Seventeen editorial employees of the Chicago Reader voted unanimously to ratify a new contract, the Chicago News Guild announced Friday.
It took nearly two years of negotiations, a strike threat and a change of ownership for staffers of the alternative weekly to achieve their first contract in the publication’s 46-year history.
The one-year deal provides salaries increases averaging 8.4 percent and other benefits. The contract sets minimum salaries ranging from $38,480 for new hires to $46,816 for those with 20 or more years of service, according to the announcement.
“We at the Reader union know how little money there is to go around in publishing, because we’ve been keeping the paper great with progressively diminishing resources for a decade,” Philip Montoro, the Reader’s music editor and head of the Guild bargaining committee, said in a statement. “Under the circumstances, we’re grateful to the new ownership for investing in us at all, and we look forward to working together to create the growth that will make it possible for them to keep doing so.”
Negotiations had stalled between the Guild and the Reader’s previous owner, former Chicago Sun-Times parent company Wrapports LLC, resulting in federal mediation efforts and a union strike authorization in May. The dynamic changed in July when the Reader and Sun-Times were sold to an investment group led by former Chicago Alderman Edwin Eisendrath and a coalition of labor unions affiliated with the Chicago Federation of Labor.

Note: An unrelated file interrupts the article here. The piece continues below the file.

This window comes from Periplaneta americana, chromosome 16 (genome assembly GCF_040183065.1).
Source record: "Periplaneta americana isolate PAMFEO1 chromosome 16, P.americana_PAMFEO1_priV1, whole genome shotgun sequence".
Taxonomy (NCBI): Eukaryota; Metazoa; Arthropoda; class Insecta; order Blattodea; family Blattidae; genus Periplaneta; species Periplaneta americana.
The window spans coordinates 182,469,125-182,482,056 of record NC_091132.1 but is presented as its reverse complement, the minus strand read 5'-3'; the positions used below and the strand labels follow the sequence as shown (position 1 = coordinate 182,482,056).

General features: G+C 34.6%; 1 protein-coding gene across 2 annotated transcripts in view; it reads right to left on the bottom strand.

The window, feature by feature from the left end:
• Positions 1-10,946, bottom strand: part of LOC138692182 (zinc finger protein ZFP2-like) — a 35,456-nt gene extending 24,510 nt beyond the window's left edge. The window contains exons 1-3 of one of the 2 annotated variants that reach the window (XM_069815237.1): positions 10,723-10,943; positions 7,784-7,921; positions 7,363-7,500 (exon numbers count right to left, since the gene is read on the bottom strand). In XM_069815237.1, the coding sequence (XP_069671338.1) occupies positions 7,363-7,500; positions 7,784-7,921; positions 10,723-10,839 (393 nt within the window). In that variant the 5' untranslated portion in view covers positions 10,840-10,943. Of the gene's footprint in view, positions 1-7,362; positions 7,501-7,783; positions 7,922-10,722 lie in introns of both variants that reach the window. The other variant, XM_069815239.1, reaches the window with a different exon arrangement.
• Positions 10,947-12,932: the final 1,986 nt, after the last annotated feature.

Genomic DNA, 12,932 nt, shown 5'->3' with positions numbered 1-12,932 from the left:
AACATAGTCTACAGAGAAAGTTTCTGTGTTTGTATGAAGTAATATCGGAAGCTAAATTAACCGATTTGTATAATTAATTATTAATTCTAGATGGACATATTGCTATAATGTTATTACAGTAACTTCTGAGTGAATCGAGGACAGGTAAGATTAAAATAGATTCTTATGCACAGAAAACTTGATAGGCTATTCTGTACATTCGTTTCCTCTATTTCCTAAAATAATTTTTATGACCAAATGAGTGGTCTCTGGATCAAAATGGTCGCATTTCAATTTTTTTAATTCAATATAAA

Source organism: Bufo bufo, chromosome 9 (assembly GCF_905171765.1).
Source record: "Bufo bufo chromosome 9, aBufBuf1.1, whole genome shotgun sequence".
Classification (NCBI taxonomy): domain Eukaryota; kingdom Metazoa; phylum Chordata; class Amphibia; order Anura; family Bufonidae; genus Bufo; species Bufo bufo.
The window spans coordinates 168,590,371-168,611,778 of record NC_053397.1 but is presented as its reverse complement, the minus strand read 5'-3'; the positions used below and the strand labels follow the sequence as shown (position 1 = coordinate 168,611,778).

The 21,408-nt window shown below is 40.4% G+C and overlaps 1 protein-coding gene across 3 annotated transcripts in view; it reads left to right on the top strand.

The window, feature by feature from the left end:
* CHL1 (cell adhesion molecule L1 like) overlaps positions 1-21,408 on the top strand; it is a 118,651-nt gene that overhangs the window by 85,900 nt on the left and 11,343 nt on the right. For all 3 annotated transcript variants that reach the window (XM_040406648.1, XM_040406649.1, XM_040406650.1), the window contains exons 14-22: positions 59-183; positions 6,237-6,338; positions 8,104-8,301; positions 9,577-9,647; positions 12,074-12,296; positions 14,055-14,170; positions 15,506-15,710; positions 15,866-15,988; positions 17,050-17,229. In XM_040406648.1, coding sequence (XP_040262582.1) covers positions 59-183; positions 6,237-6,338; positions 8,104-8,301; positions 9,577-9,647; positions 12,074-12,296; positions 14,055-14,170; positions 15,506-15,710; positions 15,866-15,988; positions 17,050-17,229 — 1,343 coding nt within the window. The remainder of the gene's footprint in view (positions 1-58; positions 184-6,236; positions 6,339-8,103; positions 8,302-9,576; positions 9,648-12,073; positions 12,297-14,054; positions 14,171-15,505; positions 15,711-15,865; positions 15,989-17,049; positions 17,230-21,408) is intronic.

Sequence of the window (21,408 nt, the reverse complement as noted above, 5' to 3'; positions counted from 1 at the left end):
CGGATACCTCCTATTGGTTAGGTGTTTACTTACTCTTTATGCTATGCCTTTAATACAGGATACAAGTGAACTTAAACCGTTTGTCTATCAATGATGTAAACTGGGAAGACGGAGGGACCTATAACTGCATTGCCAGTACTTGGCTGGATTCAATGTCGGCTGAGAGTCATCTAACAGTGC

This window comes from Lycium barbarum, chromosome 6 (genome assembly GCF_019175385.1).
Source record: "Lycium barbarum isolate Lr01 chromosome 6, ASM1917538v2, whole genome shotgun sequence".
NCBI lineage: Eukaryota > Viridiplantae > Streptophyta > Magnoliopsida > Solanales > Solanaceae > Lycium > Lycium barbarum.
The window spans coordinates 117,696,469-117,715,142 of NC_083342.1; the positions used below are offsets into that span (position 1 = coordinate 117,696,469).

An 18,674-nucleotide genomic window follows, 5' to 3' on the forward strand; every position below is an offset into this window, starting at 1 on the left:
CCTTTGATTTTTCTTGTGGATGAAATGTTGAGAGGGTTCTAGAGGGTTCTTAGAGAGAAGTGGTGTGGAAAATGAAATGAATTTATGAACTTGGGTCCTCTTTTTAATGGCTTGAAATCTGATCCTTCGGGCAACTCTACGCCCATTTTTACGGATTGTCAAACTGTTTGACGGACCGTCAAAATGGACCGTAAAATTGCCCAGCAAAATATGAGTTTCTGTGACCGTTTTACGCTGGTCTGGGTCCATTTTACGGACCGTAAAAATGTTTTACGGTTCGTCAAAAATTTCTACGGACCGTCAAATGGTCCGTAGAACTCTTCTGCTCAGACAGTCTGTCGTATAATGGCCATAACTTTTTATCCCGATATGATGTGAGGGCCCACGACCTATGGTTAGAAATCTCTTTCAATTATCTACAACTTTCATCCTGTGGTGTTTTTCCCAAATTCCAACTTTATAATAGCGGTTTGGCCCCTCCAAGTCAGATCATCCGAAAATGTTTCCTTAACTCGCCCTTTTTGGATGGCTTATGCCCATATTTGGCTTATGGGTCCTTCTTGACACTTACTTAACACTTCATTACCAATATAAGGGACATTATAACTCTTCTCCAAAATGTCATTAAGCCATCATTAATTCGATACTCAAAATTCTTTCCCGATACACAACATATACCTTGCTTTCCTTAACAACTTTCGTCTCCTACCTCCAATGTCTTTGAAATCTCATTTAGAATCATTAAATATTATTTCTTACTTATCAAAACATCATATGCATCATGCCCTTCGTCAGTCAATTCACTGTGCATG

“The investors have shown they value fairness in the workplace, certainly in comparison with the former owners,” Craig Rosenbaum, executive director of the Guild, said in a statement. “We want to help them achieve a turnaround at the Reader that rewards our members for its progress.”
Said Jorge Ramirez, president of the Chicago Federation of Labor and chairman of the Reader and Sun-Times parent company: “It is important to the leadership team that we respect and invest in the men and women who make this paper what it is. This contract sets the foundation for us to show our commitment to their work and to allow them to unleash their creative power for years to come.”
Friday’s best comment: John McHugh: Of all the frauds and phonies I've witnessed in my many decades of watching Chicago sports, Mike Ditka is truly the worst. All that talent, and he leads his team to one Super Bowl victory. In fact, the Bears, under Iron Sybil, won only a single playoff game afterterwards. If anyone was "the coach," it was Buddy Ryan. Ditka was a huge hypocrite - tellling his players not to endorse products (in order to focus on football) while he becomes America's Shill. Plus, there's the bully side to him -- screaming at reporters who ask him a tough question. All those lop-sided losses on Monday Night Football -- when will Chicago ever learn? If it wasn't for those embarrassing skits on Saturday Night Live, he would have been forgotten long ago. No wonder he supports Donald Trump -- he's just like him.